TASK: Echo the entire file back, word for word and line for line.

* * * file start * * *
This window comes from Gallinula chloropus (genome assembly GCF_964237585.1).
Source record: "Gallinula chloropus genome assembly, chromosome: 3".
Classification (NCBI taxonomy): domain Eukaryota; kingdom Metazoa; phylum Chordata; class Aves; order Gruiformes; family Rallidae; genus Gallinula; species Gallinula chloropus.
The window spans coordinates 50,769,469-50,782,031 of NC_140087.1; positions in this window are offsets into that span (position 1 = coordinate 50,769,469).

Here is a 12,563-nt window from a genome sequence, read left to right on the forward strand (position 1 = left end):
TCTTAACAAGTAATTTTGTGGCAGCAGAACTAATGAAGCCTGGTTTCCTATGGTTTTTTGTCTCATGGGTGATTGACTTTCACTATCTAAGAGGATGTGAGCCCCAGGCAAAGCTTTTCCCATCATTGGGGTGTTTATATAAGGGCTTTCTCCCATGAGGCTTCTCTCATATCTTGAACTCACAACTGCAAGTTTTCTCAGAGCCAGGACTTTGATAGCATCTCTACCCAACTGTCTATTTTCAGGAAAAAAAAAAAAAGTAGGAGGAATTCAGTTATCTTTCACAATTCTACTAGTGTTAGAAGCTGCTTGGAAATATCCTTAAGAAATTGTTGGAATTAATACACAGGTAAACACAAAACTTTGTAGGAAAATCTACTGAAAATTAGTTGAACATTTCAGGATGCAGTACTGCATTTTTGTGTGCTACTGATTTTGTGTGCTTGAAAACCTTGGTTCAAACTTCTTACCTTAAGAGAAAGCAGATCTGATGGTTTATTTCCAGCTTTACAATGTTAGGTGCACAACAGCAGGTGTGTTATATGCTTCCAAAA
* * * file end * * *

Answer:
This window comes from Gallinula chloropus (genome assembly GCF_964237585.1).
Source record: "Gallinula chloropus genome assembly, chromosome: 3".
Classification (NCBI taxonomy): domain Eukaryota; kingdom Metazoa; phylum Chordata; class Aves; order Gruiformes; family Rallidae; genus Gallinula; species Gallinula chloropus.
The window spans coordinates 50,769,469-50,782,031 of NC_140087.1; positions in this window are offsets into that span (position 1 = coordinate 50,769,469).

Here is a 12,563-nt window from a genome sequence, read left to right on the forward strand (position 1 = left end):
TCTTAACAAGTAATTTTGTGGCAGCAGAACTAATGAAGCCTGGTTTCCTATGGTTTTTTGTCTCATGGGTGATTGACTTTCACTATCTAAGAGGATGTGAGCCCCAGGCAAAGCTTTTCCCATCATTGGGGTGTTTATATAAGGGCTTTCTCCCATGAGGCTTCTCTCATATCTTGAACTCACAACTGCAAGTTTTCTCAGAGCCAGGACTTTGATAGCATCTCTACCCAACTGTCTATTTTCAGGAAAAAAAAAAAAAGTAGGAGGAATTCAGTTATCTTTCACAATTCTACTAGTGTTAGAAGCTGCTTGGAAATATCCTTAAGAAATTGTTGGAATTAATACACAGGTAAACACAAAACTTTGTAGGAAAATCTACTGAAAATTAGTTGAACATTTCAGGATGCAGTACTGCATTTTTGTGTGCTACTGATTTTGTGTGCTTGAAAACCTTGGTTCAAACTTCTTACCTTAAGAGAAAGCAGATCTGATGGTTTATTTCCAGCTTTACAATGTTAGGTGCACAACAGCAGGTGTGTTATATGCTTCCAAAA